ת׳נ׳צ׳ב׳ה׳? Originally Published April 3-4, 2020.

A couple weeks ago, we talked about abbreviations.  The abbreviation above, which is often found on gravestones, stands for תהא נשמתו/ה צרורה בצרור החיים (t’he nishmato/ah tzerurah bitzror hahayyim), “may his/her soul be bound up in the bond of life.”  It is derived from 1 Samuel 25:29, in which Abigail tells King David “And though man Read More…

Is a Bat Mitzvah a Daughter of the Commandments? Originally Published March 27, 2020.

This is a question that may cause Rabbi Adelson to gnash his teeth.  The answer is a qualified “no.”  (Rabbi Adelson is now jumping up and down saying, “It is not qualified.”  Let me explain, please, Rabbi.) Bat mitzvah as a term for a young woman observing a rite of passage is a more recent Read More…

What Are Tena’im? Originally Published March 20-21, 2020.

Defined as an English word by Merriam-Webster – without saying whether it is singular or plural – as “1. formal prenuptial conditions or agreement made at a Jewish betrothal ceremony, 2. a Jewish social function announcing an engagement,” tena’im  are “conditions.”  The term refers to prenuptial agreement to wed – officially and Jewishly. Based on Read More…

What’s With the Yellow Candles? Originally Published March 13-14, 2020.

The Federation of Jewish Men’s Clubs (FJMC) created the Yellow Candle program in 1981.  The purpose is to keep alive the memory of the Six Million Jews who perished in the Holocaust.  (Your correspondent also remembers the additional six or seven million Romani, gays, Catholics, and other targets of prejudice who were slaughtered.) Twenty-four-hour memorial Read More…

What Are Those Thingy-Dos in that Abbreviation? Originally Published March 6-7, 2020.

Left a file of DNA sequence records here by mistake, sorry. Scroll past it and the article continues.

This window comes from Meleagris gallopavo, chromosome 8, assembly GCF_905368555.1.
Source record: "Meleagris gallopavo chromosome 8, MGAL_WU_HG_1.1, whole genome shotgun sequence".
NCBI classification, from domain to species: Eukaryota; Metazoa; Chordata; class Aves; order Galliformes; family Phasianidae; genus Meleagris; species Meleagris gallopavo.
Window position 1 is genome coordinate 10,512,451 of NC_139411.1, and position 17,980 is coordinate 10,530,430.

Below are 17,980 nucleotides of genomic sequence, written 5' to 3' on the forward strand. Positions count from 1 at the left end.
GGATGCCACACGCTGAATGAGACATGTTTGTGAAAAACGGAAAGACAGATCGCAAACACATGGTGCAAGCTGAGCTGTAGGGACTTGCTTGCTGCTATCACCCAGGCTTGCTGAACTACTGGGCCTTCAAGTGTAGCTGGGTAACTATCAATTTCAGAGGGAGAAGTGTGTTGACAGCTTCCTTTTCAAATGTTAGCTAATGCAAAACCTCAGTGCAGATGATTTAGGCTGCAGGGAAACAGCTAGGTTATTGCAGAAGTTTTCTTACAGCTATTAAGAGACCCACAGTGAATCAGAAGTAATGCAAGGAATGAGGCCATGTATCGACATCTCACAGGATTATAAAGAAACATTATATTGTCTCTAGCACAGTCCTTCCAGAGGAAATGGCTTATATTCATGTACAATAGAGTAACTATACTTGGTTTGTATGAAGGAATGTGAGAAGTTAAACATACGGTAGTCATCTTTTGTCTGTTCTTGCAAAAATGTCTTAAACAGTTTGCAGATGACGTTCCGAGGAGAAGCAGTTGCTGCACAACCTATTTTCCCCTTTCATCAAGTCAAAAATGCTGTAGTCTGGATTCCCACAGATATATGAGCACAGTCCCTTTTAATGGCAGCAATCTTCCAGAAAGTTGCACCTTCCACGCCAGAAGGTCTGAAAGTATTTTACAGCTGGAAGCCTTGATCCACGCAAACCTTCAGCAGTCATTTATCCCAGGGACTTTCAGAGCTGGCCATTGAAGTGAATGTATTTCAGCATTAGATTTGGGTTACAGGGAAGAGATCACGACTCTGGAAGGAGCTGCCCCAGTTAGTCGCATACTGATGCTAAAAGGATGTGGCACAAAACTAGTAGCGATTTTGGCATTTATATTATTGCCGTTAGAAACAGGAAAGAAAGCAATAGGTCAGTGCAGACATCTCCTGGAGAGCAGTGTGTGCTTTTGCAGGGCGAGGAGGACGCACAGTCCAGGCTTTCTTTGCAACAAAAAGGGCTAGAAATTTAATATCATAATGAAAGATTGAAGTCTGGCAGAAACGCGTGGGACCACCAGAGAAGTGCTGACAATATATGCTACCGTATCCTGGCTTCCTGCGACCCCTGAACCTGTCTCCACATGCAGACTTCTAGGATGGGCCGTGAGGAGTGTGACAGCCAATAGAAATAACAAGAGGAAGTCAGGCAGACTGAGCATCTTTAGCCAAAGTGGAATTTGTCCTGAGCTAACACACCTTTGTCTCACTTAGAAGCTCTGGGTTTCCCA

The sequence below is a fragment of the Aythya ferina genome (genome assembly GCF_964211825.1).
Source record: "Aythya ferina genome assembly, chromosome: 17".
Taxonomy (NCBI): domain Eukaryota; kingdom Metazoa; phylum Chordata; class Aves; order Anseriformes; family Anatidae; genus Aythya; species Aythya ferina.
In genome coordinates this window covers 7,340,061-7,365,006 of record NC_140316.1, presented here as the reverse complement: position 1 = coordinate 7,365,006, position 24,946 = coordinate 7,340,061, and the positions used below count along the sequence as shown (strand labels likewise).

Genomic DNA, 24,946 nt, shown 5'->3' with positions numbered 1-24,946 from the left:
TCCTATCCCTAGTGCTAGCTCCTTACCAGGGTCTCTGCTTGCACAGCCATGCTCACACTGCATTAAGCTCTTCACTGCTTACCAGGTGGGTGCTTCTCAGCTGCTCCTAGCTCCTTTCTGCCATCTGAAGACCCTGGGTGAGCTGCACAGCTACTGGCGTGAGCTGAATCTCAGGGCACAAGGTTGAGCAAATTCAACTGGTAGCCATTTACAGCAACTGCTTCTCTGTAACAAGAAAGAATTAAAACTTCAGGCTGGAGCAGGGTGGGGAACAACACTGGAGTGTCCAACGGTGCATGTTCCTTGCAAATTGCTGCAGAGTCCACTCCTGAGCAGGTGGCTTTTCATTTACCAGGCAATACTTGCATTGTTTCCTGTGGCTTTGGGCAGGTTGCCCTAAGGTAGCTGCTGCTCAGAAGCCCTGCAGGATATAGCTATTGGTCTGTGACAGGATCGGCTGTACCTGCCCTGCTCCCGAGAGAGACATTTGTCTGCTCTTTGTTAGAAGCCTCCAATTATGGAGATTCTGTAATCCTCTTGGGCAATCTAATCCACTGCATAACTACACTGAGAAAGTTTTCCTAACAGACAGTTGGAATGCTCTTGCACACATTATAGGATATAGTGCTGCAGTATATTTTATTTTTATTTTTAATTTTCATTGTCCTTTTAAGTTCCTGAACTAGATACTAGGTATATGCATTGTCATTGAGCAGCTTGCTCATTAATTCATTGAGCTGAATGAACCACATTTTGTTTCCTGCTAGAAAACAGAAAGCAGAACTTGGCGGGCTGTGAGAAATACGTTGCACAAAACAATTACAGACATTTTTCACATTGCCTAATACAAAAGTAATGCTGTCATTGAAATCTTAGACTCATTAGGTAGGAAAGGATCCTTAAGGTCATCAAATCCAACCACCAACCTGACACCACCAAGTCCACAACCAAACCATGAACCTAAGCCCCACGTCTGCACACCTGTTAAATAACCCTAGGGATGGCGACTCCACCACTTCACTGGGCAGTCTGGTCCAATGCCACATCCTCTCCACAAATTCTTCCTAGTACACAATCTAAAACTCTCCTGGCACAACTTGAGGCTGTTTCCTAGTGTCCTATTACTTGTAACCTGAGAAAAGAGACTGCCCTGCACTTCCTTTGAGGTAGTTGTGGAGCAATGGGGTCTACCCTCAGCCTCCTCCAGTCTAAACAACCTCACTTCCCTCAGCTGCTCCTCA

If only “Thingy-Do” were a technical term!*  This doo-hickey comes with fingers wiggling in the air.  There are a few different items we find in Hebrew that are double strokes.  And as near as we can tell, they are all called gershayim. In an abbreviation, as on the gravestone seen in the image, we use Read More…

The Curious Tale of the Mishpatim Haftarah. Originally Published February 28-29, 2020.

A couple weeks ago, your humble correspondent was offered to learn and deliver the haftarah for Parashat Mishpatim.  The request came just nine days in advance (a Thursday), which seemed precious little time (for me) to learn it.  Looking it up, though, on the spot, it carries such wonderful cantillations that it was hard to Read More…

What Are All These Dots, Then? Part 3. Originally Published February 21-22, 2020.

Well.  We have pierced enough letters with dagesh kal and hazak.  But we still see dots before our eyes!  Last week we mentioned the schwa.  As Mrs. Gallagher taught us in fourth grade and our parents before us, a schwa is written thus:  ǝ.  Did she know that the original word is שְׁוָא which derives Read More…

What Are All These Dots, Then? Part 2. Originally Published February 14-15, 2020.

Last week we discussed the dagesh kal.  To review a bit, a dot in the middle of a Hebrew letter (and we are talking for the most part Biblical Hebrew for the moment) is called a dagesh (דָּגֵשׁ).  In fact, the dot inside the “ד” is one.  “Dagesh” means “piercing.”  There is another sort of Read More…

What Are All These Dots, Then? Part 1. Originally Published February 7-8, 2020.

A dot in the middle of a Hebrew letter (and we are talking for the most part Biblical Hebrew for the moment) is called a dagesh (דָּגֵשׁ).  In fact, the dot inside that “ד” is one.  “Dagesh” means “piercing.”  There are six letters which take a dot to produce a hardened tonal quality when pronounced: Read More…

Who Is Preserving Our Media? Originally Published January 31 – February 1, 2020.

We Jews have been extremely meticulous in preserving and conserving our books and writings:  for instance, each Sefer Torah is copied by hand in special ink on parchment made from kosher animal skins with special formatting.  But what about our popular media?  What about those creative work products that are specifically Jewish in nature?  Read Read More…